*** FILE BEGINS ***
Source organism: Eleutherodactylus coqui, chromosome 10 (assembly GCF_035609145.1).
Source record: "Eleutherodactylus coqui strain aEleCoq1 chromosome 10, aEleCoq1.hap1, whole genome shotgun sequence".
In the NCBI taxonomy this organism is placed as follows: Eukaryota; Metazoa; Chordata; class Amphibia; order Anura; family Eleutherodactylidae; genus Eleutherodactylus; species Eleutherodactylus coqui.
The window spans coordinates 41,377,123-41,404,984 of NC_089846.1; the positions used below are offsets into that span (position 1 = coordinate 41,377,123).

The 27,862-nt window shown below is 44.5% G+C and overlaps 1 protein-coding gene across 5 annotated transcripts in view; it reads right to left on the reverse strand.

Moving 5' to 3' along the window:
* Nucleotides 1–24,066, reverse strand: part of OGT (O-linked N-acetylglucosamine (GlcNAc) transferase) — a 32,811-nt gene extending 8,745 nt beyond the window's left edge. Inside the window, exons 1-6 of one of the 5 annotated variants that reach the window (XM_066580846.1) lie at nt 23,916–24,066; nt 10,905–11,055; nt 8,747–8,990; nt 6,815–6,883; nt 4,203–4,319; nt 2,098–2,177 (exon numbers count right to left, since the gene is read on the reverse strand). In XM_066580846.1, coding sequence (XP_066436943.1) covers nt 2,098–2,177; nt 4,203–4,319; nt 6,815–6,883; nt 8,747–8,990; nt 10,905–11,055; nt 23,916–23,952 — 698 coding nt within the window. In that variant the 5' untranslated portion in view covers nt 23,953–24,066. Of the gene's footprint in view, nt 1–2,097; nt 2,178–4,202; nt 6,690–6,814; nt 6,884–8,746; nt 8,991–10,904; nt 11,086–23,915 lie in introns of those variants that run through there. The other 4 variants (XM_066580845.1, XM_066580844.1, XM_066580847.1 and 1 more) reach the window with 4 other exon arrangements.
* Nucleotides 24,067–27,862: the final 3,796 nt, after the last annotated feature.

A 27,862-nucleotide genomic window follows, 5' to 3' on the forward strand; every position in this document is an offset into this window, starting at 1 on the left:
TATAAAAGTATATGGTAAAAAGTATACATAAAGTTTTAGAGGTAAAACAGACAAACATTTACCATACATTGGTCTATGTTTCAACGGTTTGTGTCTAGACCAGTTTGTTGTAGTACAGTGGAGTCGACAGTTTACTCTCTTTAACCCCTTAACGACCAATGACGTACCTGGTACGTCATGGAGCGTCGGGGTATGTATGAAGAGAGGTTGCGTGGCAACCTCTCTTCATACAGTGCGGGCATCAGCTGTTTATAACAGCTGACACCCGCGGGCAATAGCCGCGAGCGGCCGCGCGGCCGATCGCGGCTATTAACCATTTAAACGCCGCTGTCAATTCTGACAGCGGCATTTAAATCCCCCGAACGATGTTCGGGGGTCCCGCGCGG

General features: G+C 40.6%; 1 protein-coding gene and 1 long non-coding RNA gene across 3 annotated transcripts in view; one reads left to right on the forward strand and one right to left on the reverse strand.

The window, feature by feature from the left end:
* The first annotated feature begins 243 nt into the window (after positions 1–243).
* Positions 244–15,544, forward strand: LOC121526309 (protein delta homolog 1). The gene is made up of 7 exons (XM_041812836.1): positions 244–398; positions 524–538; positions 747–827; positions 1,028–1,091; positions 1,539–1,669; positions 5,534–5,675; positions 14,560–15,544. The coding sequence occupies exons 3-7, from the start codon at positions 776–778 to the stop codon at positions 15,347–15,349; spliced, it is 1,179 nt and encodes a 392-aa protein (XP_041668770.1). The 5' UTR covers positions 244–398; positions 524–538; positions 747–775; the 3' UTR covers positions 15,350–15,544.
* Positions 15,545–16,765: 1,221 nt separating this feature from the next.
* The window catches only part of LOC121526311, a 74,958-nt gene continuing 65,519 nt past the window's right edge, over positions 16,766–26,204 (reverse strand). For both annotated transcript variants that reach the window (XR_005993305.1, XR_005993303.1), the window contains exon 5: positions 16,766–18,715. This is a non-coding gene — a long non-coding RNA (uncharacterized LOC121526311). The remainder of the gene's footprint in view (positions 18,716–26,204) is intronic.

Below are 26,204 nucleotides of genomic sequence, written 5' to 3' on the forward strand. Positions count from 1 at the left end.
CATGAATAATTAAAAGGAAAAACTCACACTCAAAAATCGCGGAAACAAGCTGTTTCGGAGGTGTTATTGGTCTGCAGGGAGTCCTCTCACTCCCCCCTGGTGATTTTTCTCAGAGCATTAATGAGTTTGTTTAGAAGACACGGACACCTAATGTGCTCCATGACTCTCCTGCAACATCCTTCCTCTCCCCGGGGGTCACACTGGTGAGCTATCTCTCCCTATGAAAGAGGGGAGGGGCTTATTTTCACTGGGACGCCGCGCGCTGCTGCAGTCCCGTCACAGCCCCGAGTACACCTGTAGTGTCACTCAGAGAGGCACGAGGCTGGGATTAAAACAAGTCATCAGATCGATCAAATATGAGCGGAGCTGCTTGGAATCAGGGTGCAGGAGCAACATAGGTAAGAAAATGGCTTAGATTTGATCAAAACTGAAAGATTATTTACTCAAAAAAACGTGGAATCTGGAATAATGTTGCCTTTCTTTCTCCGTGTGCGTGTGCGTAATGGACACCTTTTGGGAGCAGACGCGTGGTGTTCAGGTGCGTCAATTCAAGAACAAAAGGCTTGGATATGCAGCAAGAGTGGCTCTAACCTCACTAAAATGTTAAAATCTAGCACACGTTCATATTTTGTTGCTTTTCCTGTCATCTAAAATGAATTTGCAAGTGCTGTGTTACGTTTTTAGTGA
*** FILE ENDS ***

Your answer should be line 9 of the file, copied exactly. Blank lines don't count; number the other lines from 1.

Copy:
A 27,862-nucleotide genomic window follows, 5' to 3' on the forward strand; every position in this document is an offset into this window, starting at 1 on the left: